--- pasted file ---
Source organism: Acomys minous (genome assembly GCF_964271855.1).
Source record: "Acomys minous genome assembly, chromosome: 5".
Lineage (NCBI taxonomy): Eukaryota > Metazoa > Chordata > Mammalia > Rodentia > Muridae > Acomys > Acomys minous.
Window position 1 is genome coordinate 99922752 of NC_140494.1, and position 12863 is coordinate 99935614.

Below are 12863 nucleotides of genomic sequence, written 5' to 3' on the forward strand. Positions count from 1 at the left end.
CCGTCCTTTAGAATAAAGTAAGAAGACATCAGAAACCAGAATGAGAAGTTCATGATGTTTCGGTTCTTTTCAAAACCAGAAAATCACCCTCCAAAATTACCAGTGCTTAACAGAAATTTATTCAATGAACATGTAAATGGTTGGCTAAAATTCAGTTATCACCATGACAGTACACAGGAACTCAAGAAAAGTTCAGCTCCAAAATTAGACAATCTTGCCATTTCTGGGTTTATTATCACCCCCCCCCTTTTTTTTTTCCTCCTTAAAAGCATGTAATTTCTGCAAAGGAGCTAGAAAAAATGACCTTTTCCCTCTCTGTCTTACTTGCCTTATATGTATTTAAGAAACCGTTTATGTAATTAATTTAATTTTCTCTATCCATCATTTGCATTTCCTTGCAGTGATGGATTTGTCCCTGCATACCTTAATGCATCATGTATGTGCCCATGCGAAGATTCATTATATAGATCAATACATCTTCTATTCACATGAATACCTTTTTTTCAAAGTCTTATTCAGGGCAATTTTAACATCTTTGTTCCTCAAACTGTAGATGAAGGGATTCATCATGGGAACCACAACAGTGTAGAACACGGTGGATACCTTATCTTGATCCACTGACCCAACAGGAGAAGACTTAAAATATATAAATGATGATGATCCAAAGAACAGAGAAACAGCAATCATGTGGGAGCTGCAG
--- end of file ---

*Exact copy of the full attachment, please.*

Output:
Source organism: Acomys minous (genome assembly GCF_964271855.1).
Source record: "Acomys minous genome assembly, chromosome: 5".
Lineage (NCBI taxonomy): Eukaryota > Metazoa > Chordata > Mammalia > Rodentia > Muridae > Acomys > Acomys minous.
Window position 1 is genome coordinate 99922752 of NC_140494.1, and position 12863 is coordinate 99935614.

Below are 12863 nucleotides of genomic sequence, written 5' to 3' on the forward strand. Positions count from 1 at the left end.
CCGTCCTTTAGAATAAAGTAAGAAGACATCAGAAACCAGAATGAGAAGTTCATGATGTTTCGGTTCTTTTCAAAACCAGAAAATCACCCTCCAAAATTACCAGTGCTTAACAGAAATTTATTCAATGAACATGTAAATGGTTGGCTAAAATTCAGTTATCACCATGACAGTACACAGGAACTCAAGAAAAGTTCAGCTCCAAAATTAGACAATCTTGCCATTTCTGGGTTTATTATCACCCCCCCCCTTTTTTTTTTCCTCCTTAAAAGCATGTAATTTCTGCAAAGGAGCTAGAAAAAATGACCTTTTCCCTCTCTGTCTTACTTGCCTTATATGTATTTAAGAAACCGTTTATGTAATTAATTTAATTTTCTCTATCCATCATTTGCATTTCCTTGCAGTGATGGATTTGTCCCTGCATACCTTAATGCATCATGTATGTGCCCATGCGAAGATTCATTATATAGATCAATACATCTTCTATTCACATGAATACCTTTTTTTCAAAGTCTTATTCAGGGCAATTTTAACATCTTTGTTCCTCAAACTGTAGATGAAGGGATTCATCATGGGAACCACAACAGTGTAGAACACGGTGGATACCTTATCTTGATCCACTGACCCAACAGGAGAAGACTTAAAATATATAAATGATGATGATCCAAAGAACAGAGAAACAGCAATCATGTGGGAGCTGCAG